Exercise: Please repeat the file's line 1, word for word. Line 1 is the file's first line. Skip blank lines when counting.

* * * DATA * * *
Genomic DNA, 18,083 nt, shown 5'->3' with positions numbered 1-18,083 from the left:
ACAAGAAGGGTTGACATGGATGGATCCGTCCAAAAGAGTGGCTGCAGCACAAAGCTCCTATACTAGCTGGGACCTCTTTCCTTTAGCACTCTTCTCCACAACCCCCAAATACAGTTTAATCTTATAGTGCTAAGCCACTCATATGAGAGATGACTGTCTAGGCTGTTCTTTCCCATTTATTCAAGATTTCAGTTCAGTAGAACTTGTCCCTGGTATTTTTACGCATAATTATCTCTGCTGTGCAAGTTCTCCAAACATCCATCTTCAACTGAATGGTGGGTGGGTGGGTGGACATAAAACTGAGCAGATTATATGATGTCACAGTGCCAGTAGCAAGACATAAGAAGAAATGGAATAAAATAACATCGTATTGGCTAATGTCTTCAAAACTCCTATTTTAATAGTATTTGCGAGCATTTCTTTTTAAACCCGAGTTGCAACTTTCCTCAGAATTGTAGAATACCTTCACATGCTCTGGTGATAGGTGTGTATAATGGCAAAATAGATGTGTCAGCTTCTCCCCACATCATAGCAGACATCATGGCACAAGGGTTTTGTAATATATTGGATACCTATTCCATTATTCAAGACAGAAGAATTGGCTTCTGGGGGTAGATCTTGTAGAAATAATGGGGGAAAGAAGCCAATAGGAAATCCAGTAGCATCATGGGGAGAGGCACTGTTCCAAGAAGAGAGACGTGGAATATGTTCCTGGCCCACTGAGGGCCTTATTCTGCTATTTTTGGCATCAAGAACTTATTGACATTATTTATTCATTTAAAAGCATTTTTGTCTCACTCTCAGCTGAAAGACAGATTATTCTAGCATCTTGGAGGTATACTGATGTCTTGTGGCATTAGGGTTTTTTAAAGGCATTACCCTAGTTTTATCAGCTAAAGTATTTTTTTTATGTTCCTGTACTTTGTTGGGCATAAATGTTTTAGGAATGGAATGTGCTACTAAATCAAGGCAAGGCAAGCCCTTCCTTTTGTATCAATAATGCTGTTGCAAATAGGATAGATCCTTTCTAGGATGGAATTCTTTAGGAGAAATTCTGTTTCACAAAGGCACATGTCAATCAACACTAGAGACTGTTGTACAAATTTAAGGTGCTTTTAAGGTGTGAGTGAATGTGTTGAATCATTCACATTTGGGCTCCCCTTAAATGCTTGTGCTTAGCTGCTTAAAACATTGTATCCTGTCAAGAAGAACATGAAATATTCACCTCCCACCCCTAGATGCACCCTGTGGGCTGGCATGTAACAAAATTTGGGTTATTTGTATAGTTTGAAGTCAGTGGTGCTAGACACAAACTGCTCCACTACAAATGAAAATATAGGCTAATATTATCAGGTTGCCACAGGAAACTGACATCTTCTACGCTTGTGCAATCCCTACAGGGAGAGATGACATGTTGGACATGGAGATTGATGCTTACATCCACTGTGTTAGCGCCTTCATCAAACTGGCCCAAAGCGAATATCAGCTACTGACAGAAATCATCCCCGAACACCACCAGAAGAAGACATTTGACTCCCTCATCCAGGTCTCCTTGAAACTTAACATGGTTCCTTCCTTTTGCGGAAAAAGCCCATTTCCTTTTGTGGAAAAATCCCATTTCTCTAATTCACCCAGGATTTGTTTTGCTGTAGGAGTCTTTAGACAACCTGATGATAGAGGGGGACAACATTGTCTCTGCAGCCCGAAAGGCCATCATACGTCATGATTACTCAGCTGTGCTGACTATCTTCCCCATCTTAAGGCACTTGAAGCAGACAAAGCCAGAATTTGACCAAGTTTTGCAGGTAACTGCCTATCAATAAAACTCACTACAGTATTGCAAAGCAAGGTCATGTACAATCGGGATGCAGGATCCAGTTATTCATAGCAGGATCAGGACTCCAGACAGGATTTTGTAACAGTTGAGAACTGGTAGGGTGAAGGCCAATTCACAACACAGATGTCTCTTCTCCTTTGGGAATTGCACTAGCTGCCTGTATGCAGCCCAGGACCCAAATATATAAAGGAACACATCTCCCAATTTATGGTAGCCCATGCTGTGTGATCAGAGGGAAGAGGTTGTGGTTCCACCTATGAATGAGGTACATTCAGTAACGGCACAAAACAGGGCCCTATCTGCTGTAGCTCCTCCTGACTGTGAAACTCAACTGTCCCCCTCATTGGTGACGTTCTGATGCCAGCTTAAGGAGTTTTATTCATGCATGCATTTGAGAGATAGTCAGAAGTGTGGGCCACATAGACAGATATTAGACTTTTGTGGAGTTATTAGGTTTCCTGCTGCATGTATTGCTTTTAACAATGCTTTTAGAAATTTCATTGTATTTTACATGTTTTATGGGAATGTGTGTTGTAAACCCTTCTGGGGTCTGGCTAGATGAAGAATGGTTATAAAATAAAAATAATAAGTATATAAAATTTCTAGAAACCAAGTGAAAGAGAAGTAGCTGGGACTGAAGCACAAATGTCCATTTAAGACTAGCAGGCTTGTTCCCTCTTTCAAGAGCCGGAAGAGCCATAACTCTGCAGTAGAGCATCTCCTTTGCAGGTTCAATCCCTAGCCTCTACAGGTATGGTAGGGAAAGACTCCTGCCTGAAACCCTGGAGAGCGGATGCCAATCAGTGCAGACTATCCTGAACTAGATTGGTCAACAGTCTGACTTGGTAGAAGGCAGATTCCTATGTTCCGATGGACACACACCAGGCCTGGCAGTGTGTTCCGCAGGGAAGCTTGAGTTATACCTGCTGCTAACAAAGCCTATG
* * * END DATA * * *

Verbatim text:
Genomic DNA, 18,083 nt, shown 5'->3' with positions numbered 1-18,083 from the left: